There’s been a lot of talk and media coverage in recent times about mindfulness and its benefits, particularly for our ever busy lives. Is it all it’s cracked up to be or is it another faddy thought process that will soon start to fade away to be replaced by the next shiny new thing?
Mindfulness isn’t a particularly new practice, more a re-labelling and re-education process. Essentially, as the name suggests, it’s a way to be more aware – mindful – of our environment, immediate surroundings, feelings and self.
Exploring what’s going on within ourselves, in terms of feelings, as well as externally.
Think of mindfulness as a way of applying the brakes in your everyday life and simply stopping for a moment or two to consider what is going on either inside you or outside your immediate sphere. Something as simple as noticing the pictures on your wall as you walk past them or looking at the plants in your front garden as you leave the house are examples of being mindful – it’s when you stop and look.
Mindfulness doesn’t require time to be carved out of your day, or a special place to do it, or specific equipment or clothing, it is something any one of us can do. Given the pace of 21st century life and the expectations we heap upon ourselves, it is a habit we could all do with incorporating into our daily routine.
It’s not particularly good for our mental health to have a constantly whirring mind, or to be wholly self-absorbed. Anything that can break the cycle and pace of our frenetic modern lives must be a good thing. Taking some mental time out will give you the head space to revisit thoughts or problems with a clearer mindset.
You can take active steps to incorporate mindfulness into your life. To start, you might like to use the time when you are journeying somewhere, such as walking to the station, and properly look at your surroundings rather than mentally flicking through your in-box.
When at home, take the time to feel fabrics and soft furnishings, the floor beneath your feet or the pillow beneath your head. If you are mulling over a problem, stop and consider how the problem makes you feel – positive because you know you can solve it, or perhaps uncomfortable because you think you can’t do it and will fail?
Don’t forget to be mindful of interactions with other people. How did they make you feel and are you grateful for those opportunities?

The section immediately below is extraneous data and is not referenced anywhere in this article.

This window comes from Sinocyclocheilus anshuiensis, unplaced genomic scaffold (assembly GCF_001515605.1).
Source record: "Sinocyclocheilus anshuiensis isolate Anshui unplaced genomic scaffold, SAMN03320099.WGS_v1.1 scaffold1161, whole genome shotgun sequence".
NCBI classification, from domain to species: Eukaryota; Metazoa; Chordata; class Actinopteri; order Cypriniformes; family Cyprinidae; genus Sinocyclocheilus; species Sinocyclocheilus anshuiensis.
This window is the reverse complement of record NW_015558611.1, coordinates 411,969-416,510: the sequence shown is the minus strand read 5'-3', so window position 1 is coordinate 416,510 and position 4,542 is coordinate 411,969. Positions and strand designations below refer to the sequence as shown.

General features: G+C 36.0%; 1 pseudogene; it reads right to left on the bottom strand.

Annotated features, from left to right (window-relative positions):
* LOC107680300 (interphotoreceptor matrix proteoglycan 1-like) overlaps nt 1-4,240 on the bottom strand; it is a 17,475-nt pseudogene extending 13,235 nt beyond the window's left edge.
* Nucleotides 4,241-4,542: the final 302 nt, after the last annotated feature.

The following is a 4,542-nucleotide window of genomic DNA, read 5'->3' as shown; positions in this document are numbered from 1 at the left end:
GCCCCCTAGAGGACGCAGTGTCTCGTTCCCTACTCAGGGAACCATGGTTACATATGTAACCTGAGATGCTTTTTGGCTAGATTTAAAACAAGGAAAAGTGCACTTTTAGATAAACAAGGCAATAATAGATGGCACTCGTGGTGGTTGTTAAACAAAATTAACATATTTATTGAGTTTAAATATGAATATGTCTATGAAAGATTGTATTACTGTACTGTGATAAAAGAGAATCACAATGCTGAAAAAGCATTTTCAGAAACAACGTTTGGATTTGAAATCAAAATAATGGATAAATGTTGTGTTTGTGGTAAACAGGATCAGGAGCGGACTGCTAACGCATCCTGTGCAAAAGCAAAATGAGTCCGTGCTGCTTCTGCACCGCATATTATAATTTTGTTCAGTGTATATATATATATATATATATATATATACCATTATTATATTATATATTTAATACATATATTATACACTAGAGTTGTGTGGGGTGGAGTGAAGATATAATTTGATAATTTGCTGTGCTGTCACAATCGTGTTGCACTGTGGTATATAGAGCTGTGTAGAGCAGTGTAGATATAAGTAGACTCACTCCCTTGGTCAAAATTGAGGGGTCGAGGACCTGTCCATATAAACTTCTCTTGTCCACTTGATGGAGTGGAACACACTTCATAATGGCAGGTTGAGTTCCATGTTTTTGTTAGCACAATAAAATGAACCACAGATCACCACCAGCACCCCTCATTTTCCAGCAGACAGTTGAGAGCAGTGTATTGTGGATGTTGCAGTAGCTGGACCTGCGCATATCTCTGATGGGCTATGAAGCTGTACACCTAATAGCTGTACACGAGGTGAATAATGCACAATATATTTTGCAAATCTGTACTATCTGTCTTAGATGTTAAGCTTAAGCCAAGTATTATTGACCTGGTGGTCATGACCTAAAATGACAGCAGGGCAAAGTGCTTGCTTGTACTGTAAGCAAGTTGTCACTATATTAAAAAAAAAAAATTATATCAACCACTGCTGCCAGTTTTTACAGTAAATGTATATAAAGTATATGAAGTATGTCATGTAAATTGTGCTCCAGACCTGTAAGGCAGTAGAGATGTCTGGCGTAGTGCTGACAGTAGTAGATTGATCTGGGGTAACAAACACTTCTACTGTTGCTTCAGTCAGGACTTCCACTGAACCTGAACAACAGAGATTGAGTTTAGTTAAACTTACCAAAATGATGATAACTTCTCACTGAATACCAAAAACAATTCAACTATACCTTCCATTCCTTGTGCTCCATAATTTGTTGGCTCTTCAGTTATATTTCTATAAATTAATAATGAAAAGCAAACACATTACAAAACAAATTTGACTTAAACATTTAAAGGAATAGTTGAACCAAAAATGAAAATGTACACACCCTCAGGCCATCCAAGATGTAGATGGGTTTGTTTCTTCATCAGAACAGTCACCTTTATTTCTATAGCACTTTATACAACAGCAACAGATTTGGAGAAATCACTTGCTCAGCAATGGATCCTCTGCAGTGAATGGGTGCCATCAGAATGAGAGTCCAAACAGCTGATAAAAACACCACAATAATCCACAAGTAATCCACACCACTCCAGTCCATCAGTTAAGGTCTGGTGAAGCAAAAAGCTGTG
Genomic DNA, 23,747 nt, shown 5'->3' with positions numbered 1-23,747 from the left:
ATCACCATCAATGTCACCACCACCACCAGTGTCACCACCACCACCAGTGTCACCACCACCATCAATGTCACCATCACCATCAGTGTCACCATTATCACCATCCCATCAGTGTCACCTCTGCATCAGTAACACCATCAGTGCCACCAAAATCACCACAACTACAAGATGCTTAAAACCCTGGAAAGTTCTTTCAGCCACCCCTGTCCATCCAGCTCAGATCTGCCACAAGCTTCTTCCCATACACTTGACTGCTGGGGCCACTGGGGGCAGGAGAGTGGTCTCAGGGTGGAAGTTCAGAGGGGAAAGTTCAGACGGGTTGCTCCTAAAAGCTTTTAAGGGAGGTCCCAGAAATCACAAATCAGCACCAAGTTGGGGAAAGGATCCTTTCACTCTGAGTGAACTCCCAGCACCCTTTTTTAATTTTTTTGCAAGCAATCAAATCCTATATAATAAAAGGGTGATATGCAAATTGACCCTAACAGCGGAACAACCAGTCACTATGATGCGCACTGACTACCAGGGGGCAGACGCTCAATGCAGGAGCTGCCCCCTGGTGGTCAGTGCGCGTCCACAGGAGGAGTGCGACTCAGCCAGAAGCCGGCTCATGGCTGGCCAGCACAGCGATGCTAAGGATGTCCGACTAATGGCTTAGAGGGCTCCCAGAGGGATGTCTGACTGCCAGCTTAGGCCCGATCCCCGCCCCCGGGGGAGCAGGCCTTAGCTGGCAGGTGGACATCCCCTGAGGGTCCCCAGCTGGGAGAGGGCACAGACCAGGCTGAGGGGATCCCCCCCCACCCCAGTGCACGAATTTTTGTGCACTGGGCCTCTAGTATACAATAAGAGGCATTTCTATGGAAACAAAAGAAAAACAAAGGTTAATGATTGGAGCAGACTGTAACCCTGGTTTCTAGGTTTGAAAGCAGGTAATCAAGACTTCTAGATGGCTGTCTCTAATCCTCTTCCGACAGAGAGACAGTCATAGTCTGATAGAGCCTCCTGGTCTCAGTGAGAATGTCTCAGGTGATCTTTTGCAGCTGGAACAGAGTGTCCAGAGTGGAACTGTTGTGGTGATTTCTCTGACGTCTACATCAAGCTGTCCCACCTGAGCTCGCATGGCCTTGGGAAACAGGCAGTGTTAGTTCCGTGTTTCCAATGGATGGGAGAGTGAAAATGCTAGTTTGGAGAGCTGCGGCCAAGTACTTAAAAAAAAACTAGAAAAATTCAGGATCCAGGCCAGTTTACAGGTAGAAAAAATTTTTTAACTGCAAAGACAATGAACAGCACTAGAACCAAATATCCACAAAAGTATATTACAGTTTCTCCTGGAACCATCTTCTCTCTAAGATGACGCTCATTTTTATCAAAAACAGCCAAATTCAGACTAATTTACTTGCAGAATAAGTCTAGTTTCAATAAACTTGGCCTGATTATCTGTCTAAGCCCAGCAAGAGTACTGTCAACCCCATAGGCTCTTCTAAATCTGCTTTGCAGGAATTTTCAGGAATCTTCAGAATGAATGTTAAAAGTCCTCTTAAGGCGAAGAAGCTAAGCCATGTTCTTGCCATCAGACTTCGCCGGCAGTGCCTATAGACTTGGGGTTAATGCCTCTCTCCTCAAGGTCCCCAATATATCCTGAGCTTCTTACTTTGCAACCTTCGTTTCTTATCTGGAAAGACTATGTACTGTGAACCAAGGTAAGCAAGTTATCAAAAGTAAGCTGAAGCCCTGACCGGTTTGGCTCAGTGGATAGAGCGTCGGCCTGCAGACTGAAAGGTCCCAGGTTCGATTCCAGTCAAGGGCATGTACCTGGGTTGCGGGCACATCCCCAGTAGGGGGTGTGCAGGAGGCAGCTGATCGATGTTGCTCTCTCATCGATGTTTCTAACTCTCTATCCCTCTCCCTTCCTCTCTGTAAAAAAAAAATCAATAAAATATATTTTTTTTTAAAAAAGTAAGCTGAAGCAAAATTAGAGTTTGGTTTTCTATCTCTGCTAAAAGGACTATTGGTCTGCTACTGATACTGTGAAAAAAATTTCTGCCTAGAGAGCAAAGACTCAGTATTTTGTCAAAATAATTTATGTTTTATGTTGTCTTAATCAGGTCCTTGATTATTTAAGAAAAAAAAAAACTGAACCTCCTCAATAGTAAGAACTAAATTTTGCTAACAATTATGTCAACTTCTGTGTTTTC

Once you are accustomed to being more mindful and have allowed mindfulness into your everyday life, think about setting aside time and making it a more meditative process. For example, sit quietly first thing in the morning or last thing at night, and be mindful of either the things you would like to achieve, or anything you have accomplished during the day. Listen to your breathing and the sounds of the house around you.
There are also exercise classes that firmly incorporate mindfulness, such as yoga or tai-chi, where you are aware of each pose you hold, how it feels and how your breathing affects every move.
Courses to help you master mindfulness are available – a quick online search will reveal some near to you.
Chronic pain is a double-edged sword. There is the primary effect of physical pain and discomfort, and the secondary effect of the feelings of pain and helplessness that it will never go away, as well as the exhaustion that comes with constant pain.
Clinical trials have suggested that mindfulness can significantly reduce the secondary effect by up to 57% through acknowledging the pain, addressing it and therefore managing it. Instead of continually fighting the pain, and a non-stop internal monologue of how much pain you’re feeling, try taking the time to consider when the pain is actually present – is it all day or at certain times of the day, or if a certain action makes it worse or better – can you distract yourself when the pain is at its worst?
Rather than focussing on the negative that nothing can help, use mindfulness to breakdown the all-consuming pain and see if it becomes more manageable.
Mindfulness isn’t a guaranteed success and isn’t for everyone. Some people will attempt to stop their thought patterns and instead be overwhelmed by other thoughts they’ve been trying to keep at bay. But it’s certainly something we could all benefit from trying, whether to manage chronic pain or simply to be kinder to ourselves in our everyday lives.
We will be holding a four week mindfulness course for chronic pain in our Glasgow clinic in February every Tuesday night, please contact us on 0141 887 3734 if you would like to participate.